PhD Defence: Eden Zhang

In her dissertation ‘Financing and Regulatory Frictions in Mergers and Acquisitions’, ERIM’s Eden Zhang studies how financial frictions and regulatory costs affect mergers and acquisitions (M&A).

Eden Zhang defended her dissertation in the Senate Hall at Erasmus University Rotterdam on Thursday, 11 January 2017 at 13:30. Her supervisors were Prof. Peter Roosenboom and Prof. Abe de Jong. Other members of the Doctoral Committee are Prof. David Yermack (NYU Stern), Prof. Wolf Wagner (RSM) and Prof. Patrick Verwijmeren (EUR). 

About Eden Zhang

Quxian Zhang (Eden) was born in Hunan, China in 1986. She obtained her bachelor degree in finance from Tsinghua University in Beijing in 2008. After working as a research assistant at Hong Kong University of Technology and Science, she began her post-graduate studies at University of Texas at Dallas and obtained a Master of Science in Finance degree. In 2012, Eden started her doctoral studies at Rotterdam School of Management, Erasmus University under the supervision of Professor Peter Roosenboom. Her PhD project focuses on empirical corporate finance and political economy of finance. In the third year of her PhD program, Eden went on a research visit to NYU Stern School of Business, hosted by Professor David Yermack. She presented her research work at several international conferences and research seminars. As of July 1, 2017, Eden works as Lecturer at Monash University, Melbourne, Australia.

Thesis Abstract

This dissertation studies how financial frictions and regulatory costs affect mergers and acquisitions (M&A). The first conclusion is that financial distress drives firms to make diversifying acquisitions. Acquisitions made by distressed firms in recent years are economically important. Exploiting a natural experiment, this thesis identifies the causal link between financial distress and acquisitions. The evidence shows that distressed firms acquire to diversify bankruptcy risk, rather than to capture external growth opportunities and revive growth. The second conclusion of the dissertation is that political connections of banks affect the government auctions of distressed banks during the Great Recession. Lobbying financial regulators significantly increases a bidding bank’s probability of winning. The post-acquisition operating performance is worse for lobbying acquirers than for their non-lobbying counterparts, suggesting that lobbying results in a less efficient allocation of failed banks. The results provide new insights into the bank resolution process and its political economy. Thirdly, the dissertation shows that the regulatory review process for M&As poses significant costs and risk for merging firms. An adverse antitrust review outcome reduces shareholder wealth and the probability of deal success. Mitigating such risk via lobbying may benefit shareholders. Consistently, acquirers strategically adjust lobbying expenditures around the merger announcement. The results highlight the role of political connections in corporate investments under regulatory uncertainty.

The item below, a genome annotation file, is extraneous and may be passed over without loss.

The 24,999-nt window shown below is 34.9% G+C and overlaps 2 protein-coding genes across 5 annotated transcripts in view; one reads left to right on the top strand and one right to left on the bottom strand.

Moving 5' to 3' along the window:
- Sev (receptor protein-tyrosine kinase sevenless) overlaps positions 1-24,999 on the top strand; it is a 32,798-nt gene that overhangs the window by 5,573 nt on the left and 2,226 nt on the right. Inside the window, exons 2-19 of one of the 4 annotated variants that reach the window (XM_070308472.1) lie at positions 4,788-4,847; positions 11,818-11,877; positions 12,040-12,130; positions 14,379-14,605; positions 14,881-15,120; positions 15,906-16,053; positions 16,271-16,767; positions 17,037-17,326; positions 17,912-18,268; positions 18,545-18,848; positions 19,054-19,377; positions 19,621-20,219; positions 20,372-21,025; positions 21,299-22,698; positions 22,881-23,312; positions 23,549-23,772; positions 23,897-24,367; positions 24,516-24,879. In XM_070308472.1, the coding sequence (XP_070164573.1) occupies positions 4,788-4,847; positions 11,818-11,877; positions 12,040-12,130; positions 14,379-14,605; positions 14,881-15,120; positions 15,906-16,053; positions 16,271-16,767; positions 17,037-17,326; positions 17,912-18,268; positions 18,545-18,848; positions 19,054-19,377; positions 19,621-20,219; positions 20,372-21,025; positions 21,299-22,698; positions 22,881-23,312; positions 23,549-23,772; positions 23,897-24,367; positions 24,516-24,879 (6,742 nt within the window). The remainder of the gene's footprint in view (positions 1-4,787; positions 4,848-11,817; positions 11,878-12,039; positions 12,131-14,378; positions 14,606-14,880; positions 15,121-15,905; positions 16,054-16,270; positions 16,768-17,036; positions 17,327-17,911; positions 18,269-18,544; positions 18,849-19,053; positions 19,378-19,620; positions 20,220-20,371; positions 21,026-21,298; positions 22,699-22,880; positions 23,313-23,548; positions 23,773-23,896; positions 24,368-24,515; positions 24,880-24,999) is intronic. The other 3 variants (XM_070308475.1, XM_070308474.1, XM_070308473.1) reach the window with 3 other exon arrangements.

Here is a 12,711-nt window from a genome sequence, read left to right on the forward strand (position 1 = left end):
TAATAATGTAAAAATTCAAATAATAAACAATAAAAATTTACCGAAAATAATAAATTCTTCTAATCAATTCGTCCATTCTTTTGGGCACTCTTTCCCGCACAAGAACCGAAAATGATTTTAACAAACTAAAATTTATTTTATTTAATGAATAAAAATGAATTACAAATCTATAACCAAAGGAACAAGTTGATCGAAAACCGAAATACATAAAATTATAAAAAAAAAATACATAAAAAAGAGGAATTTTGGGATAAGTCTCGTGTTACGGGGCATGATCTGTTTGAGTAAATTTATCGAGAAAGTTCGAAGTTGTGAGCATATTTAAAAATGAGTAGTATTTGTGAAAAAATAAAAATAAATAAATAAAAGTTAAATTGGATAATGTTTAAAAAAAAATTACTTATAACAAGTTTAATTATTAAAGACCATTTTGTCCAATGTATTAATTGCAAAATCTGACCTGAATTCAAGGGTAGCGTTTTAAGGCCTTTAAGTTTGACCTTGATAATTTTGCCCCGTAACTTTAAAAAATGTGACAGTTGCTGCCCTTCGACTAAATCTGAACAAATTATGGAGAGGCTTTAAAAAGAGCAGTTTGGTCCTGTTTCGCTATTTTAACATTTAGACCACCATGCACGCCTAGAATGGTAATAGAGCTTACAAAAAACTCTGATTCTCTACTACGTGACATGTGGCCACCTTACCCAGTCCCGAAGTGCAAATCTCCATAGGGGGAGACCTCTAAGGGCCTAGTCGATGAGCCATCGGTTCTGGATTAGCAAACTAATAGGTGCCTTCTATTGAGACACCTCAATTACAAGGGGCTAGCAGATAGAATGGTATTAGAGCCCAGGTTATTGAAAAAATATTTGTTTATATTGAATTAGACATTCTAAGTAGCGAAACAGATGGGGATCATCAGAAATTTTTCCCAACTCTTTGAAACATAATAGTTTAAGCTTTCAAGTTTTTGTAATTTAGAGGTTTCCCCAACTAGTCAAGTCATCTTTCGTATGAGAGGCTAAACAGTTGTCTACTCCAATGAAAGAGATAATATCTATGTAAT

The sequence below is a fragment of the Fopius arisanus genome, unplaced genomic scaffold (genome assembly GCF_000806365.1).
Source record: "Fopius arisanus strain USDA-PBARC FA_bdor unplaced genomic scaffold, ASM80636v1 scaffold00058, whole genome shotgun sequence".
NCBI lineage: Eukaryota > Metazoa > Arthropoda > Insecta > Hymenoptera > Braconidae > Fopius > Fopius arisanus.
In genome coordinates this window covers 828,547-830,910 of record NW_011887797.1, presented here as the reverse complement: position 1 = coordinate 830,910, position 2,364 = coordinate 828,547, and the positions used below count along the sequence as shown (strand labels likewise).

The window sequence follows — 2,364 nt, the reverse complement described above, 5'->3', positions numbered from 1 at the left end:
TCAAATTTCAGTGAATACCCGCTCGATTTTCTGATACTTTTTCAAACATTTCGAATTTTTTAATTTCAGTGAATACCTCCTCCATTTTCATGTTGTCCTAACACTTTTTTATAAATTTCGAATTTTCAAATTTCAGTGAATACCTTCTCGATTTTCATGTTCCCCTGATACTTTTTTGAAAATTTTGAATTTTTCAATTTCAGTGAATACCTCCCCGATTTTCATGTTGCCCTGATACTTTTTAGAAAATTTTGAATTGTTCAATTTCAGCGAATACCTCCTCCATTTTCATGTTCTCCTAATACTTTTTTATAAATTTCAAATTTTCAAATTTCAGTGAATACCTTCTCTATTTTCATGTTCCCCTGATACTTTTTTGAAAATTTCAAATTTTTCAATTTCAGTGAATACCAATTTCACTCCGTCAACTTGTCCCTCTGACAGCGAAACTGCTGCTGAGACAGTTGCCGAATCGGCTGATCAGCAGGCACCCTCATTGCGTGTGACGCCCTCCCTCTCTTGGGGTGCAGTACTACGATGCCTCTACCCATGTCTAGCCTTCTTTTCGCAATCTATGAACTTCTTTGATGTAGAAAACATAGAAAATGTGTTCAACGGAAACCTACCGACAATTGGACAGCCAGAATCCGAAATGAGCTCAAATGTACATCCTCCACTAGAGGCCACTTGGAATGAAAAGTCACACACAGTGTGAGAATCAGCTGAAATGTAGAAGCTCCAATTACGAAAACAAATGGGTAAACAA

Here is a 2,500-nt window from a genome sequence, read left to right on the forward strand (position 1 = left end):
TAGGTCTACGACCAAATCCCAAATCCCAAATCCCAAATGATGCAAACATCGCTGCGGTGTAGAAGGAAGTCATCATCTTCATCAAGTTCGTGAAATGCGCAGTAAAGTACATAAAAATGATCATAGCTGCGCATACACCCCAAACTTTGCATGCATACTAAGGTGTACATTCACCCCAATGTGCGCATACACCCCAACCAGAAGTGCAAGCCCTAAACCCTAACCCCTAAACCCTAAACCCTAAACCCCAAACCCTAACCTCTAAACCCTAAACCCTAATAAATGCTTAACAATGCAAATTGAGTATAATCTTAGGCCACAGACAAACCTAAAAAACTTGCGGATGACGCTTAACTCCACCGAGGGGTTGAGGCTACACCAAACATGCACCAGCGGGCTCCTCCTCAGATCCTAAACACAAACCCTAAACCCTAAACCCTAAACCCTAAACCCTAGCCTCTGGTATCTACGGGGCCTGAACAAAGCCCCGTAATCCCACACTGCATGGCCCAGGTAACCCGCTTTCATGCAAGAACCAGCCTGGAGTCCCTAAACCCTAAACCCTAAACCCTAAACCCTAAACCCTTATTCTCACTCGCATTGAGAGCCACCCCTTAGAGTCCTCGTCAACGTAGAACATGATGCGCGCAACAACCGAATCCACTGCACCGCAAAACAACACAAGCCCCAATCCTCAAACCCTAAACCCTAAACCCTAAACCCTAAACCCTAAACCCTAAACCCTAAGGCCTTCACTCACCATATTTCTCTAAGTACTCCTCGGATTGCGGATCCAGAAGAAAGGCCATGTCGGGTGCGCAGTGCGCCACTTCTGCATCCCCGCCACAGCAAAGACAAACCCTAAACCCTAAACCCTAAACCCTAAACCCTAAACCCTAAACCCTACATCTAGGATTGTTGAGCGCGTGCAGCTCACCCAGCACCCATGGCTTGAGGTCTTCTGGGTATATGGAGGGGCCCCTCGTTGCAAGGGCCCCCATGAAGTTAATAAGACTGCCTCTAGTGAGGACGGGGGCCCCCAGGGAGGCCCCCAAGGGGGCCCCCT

Photos: Chris Gorzeman / Capital Images